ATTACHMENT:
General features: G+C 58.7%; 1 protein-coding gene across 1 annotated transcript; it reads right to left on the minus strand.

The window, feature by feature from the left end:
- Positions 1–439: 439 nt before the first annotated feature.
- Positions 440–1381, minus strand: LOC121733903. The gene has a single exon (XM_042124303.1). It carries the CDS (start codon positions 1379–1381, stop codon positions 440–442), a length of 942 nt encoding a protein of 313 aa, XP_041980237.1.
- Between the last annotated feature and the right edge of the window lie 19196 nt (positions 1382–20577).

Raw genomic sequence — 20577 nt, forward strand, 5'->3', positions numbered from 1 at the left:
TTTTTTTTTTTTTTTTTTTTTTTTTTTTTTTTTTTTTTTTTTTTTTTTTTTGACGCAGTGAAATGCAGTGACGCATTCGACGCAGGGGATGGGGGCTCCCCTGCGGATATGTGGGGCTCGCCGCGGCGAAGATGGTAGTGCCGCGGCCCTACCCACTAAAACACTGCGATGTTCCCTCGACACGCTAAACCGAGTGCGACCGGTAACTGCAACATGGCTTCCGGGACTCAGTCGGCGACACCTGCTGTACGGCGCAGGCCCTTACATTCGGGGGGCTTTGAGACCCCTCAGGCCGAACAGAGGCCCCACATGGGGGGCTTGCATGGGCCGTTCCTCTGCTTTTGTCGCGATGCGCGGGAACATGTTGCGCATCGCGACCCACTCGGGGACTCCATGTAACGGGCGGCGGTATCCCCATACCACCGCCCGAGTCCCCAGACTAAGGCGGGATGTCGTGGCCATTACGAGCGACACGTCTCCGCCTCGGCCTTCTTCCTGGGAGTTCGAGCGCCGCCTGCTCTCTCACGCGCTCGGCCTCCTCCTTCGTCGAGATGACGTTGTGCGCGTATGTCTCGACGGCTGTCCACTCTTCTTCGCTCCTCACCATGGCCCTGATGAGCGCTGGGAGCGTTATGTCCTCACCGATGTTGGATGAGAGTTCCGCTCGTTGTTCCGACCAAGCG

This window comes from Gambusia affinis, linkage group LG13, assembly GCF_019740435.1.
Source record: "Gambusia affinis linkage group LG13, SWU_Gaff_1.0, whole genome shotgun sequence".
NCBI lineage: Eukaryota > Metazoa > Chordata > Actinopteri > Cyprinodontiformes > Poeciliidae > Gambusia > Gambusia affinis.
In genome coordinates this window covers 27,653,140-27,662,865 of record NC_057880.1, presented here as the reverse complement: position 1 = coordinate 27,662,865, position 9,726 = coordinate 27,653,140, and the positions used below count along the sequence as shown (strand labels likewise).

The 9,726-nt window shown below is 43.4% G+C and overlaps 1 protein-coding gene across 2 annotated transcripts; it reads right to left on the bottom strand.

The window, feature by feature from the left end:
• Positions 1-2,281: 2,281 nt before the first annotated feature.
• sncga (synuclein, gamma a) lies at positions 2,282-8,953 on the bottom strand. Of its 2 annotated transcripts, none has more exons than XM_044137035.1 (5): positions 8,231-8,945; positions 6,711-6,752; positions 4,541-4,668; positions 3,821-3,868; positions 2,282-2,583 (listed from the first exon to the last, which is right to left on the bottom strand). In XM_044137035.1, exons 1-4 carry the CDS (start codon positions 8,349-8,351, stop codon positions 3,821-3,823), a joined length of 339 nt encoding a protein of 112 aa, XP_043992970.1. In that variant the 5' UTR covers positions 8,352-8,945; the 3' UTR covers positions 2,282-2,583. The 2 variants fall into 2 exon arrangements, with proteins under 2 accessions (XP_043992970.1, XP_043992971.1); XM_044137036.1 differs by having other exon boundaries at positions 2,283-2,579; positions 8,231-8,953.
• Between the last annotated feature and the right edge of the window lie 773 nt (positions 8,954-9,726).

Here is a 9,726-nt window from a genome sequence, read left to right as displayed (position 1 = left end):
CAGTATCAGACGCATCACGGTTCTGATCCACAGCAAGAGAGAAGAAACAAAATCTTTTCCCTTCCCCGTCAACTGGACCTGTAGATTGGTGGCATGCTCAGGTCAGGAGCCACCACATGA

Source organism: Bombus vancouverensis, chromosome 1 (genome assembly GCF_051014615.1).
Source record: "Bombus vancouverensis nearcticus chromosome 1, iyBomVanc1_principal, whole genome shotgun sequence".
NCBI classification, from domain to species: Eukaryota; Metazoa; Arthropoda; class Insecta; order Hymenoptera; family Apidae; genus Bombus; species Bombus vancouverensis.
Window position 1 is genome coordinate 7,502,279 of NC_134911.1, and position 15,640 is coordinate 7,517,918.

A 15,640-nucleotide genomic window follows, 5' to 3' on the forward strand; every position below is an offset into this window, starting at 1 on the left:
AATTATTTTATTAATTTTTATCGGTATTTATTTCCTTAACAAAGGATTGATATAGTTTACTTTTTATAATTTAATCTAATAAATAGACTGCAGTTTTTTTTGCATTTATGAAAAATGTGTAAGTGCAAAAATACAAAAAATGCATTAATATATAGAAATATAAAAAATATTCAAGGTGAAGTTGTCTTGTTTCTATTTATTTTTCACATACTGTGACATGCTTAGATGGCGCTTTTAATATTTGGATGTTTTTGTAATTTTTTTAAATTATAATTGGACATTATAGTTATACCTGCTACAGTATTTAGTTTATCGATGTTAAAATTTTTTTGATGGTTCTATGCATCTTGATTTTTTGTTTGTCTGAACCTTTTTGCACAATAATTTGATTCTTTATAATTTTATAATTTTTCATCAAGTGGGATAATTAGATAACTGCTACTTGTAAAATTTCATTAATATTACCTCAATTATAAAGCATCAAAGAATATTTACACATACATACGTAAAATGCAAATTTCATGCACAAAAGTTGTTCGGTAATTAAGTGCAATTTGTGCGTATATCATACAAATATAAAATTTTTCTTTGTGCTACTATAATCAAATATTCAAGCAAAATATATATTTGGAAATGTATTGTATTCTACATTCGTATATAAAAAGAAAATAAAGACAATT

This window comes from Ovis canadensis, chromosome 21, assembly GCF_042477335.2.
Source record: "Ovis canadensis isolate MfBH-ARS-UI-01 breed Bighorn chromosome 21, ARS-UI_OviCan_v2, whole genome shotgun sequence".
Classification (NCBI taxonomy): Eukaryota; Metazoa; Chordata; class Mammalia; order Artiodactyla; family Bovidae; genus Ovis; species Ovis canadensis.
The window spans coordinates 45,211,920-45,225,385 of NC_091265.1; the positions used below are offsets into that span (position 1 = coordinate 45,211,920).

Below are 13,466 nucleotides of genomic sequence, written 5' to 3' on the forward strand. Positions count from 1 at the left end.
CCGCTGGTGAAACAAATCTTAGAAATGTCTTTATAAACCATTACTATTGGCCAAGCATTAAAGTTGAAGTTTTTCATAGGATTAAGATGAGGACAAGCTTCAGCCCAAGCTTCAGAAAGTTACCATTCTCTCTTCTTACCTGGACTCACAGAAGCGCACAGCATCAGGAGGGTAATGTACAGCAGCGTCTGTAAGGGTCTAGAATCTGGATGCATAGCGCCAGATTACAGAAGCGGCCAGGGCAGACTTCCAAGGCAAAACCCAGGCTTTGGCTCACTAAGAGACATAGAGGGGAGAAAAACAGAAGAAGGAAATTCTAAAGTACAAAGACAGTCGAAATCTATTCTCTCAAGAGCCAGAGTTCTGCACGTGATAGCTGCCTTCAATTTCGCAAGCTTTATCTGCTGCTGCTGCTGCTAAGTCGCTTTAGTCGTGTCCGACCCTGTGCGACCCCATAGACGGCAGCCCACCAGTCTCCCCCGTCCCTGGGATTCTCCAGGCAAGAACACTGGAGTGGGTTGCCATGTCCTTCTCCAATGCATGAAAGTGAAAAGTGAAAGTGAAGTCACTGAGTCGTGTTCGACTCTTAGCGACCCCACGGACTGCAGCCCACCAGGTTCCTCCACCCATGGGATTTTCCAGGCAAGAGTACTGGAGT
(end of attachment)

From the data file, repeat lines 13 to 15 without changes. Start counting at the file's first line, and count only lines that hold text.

The window, feature by feature from the left end:
• Positions 1-2,281: 2,281 nt before the first annotated feature.
• sncga (synuclein, gamma a) lies at positions 2,282-8,953 on the bottom strand. Of its 2 annotated transcripts, none has more exons than XM_044137035.1 (5): positions 8,231-8,945; positions 6,711-6,752; positions 4,541-4,668; positions 3,821-3,868; positions 2,282-2,583 (listed from the first exon to the last, which is right to left on the bottom strand). In XM_044137035.1, exons 1-4 carry the CDS (start codon positions 8,349-8,351, stop codon positions 3,821-3,823), a joined length of 339 nt encoding a protein of 112 aa, XP_043992970.1. In that variant the 5' UTR covers positions 8,352-8,945; the 3' UTR covers positions 2,282-2,583. The 2 variants fall into 2 exon arrangements, with proteins under 2 accessions (XP_043992970.1, XP_043992971.1); XM_044137036.1 differs by having other exon boundaries at positions 2,283-2,579; positions 8,231-8,953.